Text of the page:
Sept. 15 is the anniversary of collapse of Lehman Brothers, which many see as a watershed moment in the financial crisis. We look back at a time when fear and uncertainty gripped financial markets and policymakers around the world and drove the world economy into the Great Recession.
Wall Street is buzzing about Verizon today. The telecommunications giant carried out the biggest sale in the history of the bond market, $49 billion worth of corporate bonds. Verizon will use the money to finance its recent mega deal with Vodafone.
As NPR's Jim Zarroli reports, the sale comes at a time when interest rates are rising. And companies that want to raise money can't afford to lose any time.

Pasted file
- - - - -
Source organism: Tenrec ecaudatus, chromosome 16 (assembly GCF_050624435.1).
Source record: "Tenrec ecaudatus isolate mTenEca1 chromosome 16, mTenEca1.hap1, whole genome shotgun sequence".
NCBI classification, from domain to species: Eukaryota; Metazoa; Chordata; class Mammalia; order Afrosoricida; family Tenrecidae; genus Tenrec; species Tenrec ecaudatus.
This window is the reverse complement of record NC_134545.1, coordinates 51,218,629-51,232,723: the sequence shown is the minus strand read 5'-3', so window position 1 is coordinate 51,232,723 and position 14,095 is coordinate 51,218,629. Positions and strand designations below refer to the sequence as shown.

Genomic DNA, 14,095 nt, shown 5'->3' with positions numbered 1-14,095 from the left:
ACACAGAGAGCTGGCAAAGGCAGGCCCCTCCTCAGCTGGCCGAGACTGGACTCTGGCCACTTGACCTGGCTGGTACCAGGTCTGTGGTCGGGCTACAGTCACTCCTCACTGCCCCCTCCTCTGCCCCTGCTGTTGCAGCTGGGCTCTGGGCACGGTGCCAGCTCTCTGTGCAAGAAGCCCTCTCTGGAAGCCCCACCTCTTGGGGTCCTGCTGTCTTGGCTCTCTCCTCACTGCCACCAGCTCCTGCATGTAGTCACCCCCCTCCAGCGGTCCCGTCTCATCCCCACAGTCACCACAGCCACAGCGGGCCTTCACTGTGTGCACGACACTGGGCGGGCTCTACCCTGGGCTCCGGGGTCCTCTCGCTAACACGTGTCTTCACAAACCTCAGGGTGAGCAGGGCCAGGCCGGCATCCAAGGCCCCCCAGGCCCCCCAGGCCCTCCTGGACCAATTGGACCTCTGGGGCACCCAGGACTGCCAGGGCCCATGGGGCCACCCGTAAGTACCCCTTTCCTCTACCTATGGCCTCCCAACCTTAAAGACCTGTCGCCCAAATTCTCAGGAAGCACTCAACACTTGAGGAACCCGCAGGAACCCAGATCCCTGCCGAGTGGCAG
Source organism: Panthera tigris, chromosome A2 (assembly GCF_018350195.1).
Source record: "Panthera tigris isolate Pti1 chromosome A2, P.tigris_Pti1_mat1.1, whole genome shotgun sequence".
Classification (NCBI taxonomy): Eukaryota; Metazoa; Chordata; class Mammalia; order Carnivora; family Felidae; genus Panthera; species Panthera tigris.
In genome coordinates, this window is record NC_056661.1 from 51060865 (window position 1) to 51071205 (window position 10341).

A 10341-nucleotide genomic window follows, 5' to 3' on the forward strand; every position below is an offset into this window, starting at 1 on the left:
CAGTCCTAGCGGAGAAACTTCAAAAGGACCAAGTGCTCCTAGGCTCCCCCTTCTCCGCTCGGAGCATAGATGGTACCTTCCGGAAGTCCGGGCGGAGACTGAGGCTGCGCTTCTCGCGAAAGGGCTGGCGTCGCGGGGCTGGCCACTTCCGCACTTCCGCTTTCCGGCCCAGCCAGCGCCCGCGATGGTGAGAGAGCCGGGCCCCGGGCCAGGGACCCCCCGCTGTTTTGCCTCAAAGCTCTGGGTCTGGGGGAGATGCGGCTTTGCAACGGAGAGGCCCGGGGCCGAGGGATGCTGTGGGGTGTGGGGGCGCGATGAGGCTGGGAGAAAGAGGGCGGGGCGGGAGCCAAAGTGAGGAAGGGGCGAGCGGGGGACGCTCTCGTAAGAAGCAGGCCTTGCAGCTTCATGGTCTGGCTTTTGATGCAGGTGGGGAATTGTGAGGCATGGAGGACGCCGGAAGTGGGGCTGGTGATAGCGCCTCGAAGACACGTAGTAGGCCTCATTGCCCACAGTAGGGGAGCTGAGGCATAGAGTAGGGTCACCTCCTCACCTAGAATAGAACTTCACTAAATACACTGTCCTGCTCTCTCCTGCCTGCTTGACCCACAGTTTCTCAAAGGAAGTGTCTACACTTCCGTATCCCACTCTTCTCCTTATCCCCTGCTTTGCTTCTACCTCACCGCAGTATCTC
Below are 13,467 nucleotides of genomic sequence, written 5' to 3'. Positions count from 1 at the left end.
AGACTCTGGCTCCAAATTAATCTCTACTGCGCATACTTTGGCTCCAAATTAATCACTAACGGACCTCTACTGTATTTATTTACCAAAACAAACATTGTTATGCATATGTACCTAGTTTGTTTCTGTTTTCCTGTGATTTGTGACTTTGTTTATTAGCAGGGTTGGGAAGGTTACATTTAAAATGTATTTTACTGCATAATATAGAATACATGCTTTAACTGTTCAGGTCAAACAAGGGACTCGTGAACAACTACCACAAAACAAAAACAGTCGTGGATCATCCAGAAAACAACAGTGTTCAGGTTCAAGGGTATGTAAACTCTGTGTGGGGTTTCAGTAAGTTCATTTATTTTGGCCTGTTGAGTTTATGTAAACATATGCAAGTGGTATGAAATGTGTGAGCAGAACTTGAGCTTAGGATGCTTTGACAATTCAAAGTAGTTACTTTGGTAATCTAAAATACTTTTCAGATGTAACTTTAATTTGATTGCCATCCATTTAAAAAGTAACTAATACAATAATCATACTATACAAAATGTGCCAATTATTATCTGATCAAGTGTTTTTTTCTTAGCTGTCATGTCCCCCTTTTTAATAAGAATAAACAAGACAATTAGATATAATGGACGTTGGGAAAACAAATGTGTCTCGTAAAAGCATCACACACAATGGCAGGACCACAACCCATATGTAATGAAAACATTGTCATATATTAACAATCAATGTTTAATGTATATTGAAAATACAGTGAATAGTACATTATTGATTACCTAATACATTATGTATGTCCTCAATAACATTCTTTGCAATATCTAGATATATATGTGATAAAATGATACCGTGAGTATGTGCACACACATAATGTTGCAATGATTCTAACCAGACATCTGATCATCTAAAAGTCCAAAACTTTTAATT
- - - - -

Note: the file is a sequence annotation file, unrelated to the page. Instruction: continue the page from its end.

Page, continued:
An employee drives a Google Maps Street View car around Palo Alto, Calif. The U.S. Court of Appeals in San Francisco said Tuesday that Google went far beyond listening to accessible radio communication when it drew information from inside people's homes.
Originally published on Wed September 11, 2013 3:20 pm
The U.S. Appeals Court in San Francisco refused Tuesday to dismiss a lawsuit that accuses Google of violating federal wiretapping laws by collecting emails and data about people's Web surfing habits as the company's Street View cars crisscrossed the world.
Millions of people use unencrypted wireless networks in their homes to access the Internet. The lawsuit alleges Google's Street View cars were listening in to those digital conversations and making recordings of the traffic in violation of federal law.